Humanitarians: why do you support people falling under trains?

James C. McKinley Jr. of the New York Times offers "Migrants Stream Into South Mexico". It provides some details on prospective Central American illegal aliens to the U.S. getting robbed in Mexico and some of them hopping freight trains and falling under the wheels.

If you're one of those who supports illegal immigration out of "humanitarian" grounds, would you be so kind as to read the article and then come back here for some questioning?

Thanks! Let's get started:

1. If things continue as they are, and prospective illegal aliens know that as long as they can make it to the U.S. they'll almost certainly find work, social services, an illegal immigration-supporting infrastructure (such as the Catholic Church), and so forth, and they also know they probably won't get deported and might even get amnesty, won't people continue to try to make these journeys with some of them ending in disaster?

2. If immigration "reform" passes, won't that send an even stronger message than currently? Won't the conditions in #1 be multiplied by the strong possibility of yet another amnesty? Won't those who can't make it into the limited guest worker schemes come anyway, and won't some of those journeys end in disaster?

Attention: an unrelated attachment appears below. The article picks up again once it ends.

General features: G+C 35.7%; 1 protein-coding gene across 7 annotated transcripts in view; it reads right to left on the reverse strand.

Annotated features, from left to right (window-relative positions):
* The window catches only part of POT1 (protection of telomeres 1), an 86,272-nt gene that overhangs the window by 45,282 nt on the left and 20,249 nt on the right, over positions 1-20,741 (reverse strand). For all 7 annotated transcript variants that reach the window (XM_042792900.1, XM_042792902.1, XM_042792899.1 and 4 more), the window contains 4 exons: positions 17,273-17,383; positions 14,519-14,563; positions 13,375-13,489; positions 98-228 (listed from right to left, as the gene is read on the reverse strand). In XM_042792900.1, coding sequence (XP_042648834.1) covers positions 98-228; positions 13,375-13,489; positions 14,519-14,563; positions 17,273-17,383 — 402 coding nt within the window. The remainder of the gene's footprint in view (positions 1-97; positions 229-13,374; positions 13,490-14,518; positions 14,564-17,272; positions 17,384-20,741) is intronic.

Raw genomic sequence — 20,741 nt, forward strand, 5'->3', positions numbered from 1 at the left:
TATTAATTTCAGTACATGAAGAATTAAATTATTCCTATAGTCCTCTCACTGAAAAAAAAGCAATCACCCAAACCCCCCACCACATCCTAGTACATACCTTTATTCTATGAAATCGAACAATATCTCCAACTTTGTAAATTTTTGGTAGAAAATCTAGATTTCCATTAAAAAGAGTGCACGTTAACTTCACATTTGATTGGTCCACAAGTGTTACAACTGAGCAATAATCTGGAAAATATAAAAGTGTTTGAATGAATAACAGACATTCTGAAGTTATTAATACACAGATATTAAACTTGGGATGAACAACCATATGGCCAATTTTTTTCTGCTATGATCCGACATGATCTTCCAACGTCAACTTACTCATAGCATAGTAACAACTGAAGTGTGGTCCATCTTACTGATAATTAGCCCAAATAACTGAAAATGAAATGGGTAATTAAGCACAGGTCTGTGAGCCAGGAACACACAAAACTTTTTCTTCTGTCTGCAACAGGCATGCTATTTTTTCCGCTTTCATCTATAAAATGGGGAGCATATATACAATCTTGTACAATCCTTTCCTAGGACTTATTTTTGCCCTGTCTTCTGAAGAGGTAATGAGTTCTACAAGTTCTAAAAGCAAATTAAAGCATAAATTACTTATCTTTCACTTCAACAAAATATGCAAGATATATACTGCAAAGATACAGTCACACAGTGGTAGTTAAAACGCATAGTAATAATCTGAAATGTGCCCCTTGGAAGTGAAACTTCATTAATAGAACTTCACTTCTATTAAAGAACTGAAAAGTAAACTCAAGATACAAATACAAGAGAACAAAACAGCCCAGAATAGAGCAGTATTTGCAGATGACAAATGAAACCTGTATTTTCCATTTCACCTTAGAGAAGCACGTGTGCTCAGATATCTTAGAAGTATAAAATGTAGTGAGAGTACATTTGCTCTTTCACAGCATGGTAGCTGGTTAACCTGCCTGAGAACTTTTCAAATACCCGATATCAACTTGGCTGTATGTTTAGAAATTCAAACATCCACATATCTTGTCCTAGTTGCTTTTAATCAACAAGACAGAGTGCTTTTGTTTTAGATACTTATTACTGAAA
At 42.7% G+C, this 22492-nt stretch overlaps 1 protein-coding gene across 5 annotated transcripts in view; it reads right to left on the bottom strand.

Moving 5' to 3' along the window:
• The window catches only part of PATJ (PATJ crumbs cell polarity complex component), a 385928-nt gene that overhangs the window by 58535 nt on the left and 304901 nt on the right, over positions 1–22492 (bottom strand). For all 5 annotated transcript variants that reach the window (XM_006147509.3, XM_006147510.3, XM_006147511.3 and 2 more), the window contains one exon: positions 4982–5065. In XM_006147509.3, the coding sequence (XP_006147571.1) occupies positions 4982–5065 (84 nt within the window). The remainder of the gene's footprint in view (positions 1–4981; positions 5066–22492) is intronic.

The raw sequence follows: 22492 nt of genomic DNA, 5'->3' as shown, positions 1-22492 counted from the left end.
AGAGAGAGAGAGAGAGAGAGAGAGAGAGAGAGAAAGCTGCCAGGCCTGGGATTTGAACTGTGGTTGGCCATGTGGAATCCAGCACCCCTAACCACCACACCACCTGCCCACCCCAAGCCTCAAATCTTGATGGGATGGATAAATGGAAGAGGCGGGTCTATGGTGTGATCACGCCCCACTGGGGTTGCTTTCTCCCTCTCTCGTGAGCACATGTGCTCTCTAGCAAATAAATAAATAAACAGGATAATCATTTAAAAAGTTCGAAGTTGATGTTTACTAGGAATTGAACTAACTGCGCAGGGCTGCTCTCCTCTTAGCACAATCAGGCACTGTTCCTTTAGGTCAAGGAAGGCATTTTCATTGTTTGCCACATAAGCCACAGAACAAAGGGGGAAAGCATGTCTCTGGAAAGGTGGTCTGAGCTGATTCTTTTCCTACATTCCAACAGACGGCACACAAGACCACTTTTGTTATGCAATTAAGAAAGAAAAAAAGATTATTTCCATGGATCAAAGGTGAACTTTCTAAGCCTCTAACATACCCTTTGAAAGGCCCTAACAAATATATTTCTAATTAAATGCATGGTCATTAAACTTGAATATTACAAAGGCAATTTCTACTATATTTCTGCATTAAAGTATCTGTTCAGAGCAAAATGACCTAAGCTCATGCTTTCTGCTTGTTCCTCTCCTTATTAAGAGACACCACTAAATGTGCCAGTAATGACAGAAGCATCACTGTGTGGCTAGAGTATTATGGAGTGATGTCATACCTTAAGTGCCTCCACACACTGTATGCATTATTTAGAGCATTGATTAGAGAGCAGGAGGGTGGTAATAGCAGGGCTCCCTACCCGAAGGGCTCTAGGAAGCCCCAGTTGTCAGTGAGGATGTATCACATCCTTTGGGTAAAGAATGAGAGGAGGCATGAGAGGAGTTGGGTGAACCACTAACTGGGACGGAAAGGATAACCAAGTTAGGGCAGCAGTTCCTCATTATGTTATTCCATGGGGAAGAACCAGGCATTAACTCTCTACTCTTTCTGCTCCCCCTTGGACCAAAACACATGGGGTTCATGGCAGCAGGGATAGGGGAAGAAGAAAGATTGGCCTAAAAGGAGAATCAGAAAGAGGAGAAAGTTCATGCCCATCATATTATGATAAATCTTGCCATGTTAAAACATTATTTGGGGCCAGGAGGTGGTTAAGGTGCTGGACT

3. However, if we could wave a magic wand, and people in Central America suddenly did not see the U.S. as a safety valve, wouldn't that end all those journeys ending in disaster? And, wouldn't that also force their home countries to reform rather than using the U.S. as a safety valve and as a way to enrich themselves? And, while we can't wave a magic wand, isn't stringently enforcing our immigration laws the most effective way to achieve the same result?

Please think this through, and then when you see the light publicly ask your leaders who support illegal immigration on "humanitarian" grounds the same questions.


Water drinker, On that same note...a few immigrants are good ...
too many will kill ya1!!

Someone died a few weeks ago from drinking too much water. Are we to stop drinking water now because one person died? Of course not. The benefits clearly outweigh the risks.

If it was only meant as a news story, which it probably wasn't ("...he had endured eight freezing nights and sweltering days aboard the train...), it could've been a lot shorter.

I don't see how anyone could look at the fotos and still be positive or tolerant (even for humanitarian reasons) about this third world immigration tsunami.

Anyway, I'd be more concerned with the consequences for America if it doesn't stop than I am with what might happen to people who voluntarily undertake such a risky trip.

It seems to me that whatever happens to illegal aliens in Mexico is the responsibility of the Mexican government. If Mexico had any humanity it wouldn't permit the illegal aliens be exploited or abused and allowed to ride on their trains.